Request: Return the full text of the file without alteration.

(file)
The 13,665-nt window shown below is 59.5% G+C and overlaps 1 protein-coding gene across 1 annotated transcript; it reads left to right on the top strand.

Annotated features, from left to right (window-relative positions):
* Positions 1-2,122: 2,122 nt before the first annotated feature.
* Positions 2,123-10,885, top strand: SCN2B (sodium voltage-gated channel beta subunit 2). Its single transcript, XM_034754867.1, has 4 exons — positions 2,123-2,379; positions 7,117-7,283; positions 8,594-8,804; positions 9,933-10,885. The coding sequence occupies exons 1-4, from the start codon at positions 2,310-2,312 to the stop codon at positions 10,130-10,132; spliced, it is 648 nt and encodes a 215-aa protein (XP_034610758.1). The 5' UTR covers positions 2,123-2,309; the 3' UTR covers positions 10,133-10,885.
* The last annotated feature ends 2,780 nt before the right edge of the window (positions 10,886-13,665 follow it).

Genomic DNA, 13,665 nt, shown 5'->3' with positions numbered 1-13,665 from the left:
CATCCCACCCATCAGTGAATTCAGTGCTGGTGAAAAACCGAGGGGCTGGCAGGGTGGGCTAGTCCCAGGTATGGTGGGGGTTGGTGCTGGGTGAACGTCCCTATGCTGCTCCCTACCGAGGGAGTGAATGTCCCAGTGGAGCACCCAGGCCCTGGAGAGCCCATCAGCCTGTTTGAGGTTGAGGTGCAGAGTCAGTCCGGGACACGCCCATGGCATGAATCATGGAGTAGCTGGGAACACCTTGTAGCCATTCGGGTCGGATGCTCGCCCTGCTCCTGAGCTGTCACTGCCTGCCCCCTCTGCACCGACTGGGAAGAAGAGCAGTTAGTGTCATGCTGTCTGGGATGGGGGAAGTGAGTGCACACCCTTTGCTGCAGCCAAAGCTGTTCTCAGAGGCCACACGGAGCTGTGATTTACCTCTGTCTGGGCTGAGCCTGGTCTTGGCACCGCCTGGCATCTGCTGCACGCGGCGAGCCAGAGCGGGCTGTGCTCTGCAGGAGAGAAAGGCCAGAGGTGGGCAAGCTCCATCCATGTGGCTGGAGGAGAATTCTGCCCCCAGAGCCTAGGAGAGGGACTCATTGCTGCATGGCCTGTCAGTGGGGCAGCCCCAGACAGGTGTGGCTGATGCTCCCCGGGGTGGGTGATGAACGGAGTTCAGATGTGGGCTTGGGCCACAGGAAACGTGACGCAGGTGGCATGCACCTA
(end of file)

The 13,665-nt window shown below is 59.5% G+C and overlaps 1 protein-coding gene across 1 annotated transcript; it reads left to right on the top strand.

Annotated features, from left to right (window-relative positions):
* Positions 1-2,122: 2,122 nt before the first annotated feature.
* Positions 2,123-10,885, top strand: SCN2B (sodium voltage-gated channel beta subunit 2). Its single transcript, XM_034754867.1, has 4 exons — positions 2,123-2,379; positions 7,117-7,283; positions 8,594-8,804; positions 9,933-10,885. The coding sequence occupies exons 1-4, from the start codon at positions 2,310-2,312 to the stop codon at positions 10,130-10,132; spliced, it is 648 nt and encodes a 215-aa protein (XP_034610758.1). The 5' UTR covers positions 2,123-2,309; the 3' UTR covers positions 10,133-10,885.
* The last annotated feature ends 2,780 nt before the right edge of the window (positions 10,886-13,665 follow it).

Genomic DNA, 13,665 nt, shown 5'->3' with positions numbered 1-13,665 from the left:
CATCCCACCCATCAGTGAATTCAGTGCTGGTGAAAAACCGAGGGGCTGGCAGGGTGGGCTAGTCCCAGGTATGGTGGGGGTTGGTGCTGGGTGAACGTCCCTATGCTGCTCCCTACCGAGGGAGTGAATGTCCCAGTGGAGCACCCAGGCCCTGGAGAGCCCATCAGCCTGTTTGAGGTTGAGGTGCAGAGTCAGTCCGGGACACGCCCATGGCATGAATCATGGAGTAGCTGGGAACACCTTGTAGCCATTCGGGTCGGATGCTCGCCCTGCTCCTGAGCTGTCACTGCCTGCCCCCTCTGCACCGACTGGGAAGAAGAGCAGTTAGTGTCATGCTGTCTGGGATGGGGGAAGTGAGTGCACACCCTTTGCTGCAGCCAAAGCTGTTCTCAGAGGCCACACGGAGCTGTGATTTACCTCTGTCTGGGCTGAGCCTGGTCTTGGCACCGCCTGGCATCTGCTGCACGCGGCGAGCCAGAGCGGGCTGTGCTCTGCAGGAGAGAAAGGCCAGAGGTGGGCAAGCTCCATCCATGTGGCTGGAGGAGAATTCTGCCCCCAGAGCCTAGGAGAGGGACTCATTGCTGCATGGCCTGTCAGTGGGGCAGCCCCAGACAGGTGTGGCTGATGCTCCCCGGGGTGGGTGATGAACGGAGTTCAGATGTGGGCTTGGGCCACAGGAAACGTGACGCAGGTGGCATGCACCTA